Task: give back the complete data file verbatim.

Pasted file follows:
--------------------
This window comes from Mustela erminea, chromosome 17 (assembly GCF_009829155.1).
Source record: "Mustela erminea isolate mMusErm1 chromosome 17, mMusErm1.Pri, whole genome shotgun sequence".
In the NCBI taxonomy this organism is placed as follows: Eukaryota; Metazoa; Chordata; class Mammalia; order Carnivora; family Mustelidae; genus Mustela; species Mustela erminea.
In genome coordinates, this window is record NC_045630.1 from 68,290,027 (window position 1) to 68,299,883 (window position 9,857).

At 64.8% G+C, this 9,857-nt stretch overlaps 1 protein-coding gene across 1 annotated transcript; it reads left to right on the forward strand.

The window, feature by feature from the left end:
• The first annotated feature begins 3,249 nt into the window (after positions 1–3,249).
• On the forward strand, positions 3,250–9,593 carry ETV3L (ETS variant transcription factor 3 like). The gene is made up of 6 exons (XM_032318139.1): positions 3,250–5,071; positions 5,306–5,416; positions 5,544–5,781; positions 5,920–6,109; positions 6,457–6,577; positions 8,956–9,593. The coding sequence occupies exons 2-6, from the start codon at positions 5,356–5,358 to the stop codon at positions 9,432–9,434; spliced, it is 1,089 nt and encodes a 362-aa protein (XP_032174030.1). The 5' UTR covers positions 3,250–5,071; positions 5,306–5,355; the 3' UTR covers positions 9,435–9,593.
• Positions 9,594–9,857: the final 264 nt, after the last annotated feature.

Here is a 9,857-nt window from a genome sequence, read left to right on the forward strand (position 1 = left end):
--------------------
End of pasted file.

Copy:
This window comes from Mustela erminea, chromosome 17 (assembly GCF_009829155.1).
Source record: "Mustela erminea isolate mMusErm1 chromosome 17, mMusErm1.Pri, whole genome shotgun sequence".
In the NCBI taxonomy this organism is placed as follows: Eukaryota; Metazoa; Chordata; class Mammalia; order Carnivora; family Mustelidae; genus Mustela; species Mustela erminea.
In genome coordinates, this window is record NC_045630.1 from 68,290,027 (window position 1) to 68,299,883 (window position 9,857).

At 64.8% G+C, this 9,857-nt stretch overlaps 1 protein-coding gene across 1 annotated transcript; it reads left to right on the forward strand.

The window, feature by feature from the left end:
• The first annotated feature begins 3,249 nt into the window (after positions 1–3,249).
• On the forward strand, positions 3,250–9,593 carry ETV3L (ETS variant transcription factor 3 like). The gene is made up of 6 exons (XM_032318139.1): positions 3,250–5,071; positions 5,306–5,416; positions 5,544–5,781; positions 5,920–6,109; positions 6,457–6,577; positions 8,956–9,593. The coding sequence occupies exons 2-6, from the start codon at positions 5,356–5,358 to the stop codon at positions 9,432–9,434; spliced, it is 1,089 nt and encodes a 362-aa protein (XP_032174030.1). The 5' UTR covers positions 3,250–5,071; positions 5,306–5,355; the 3' UTR covers positions 9,435–9,593.
• Positions 9,594–9,857: the final 264 nt, after the last annotated feature.

Here is a 9,857-nt window from a genome sequence, read left to right on the forward strand (position 1 = left end):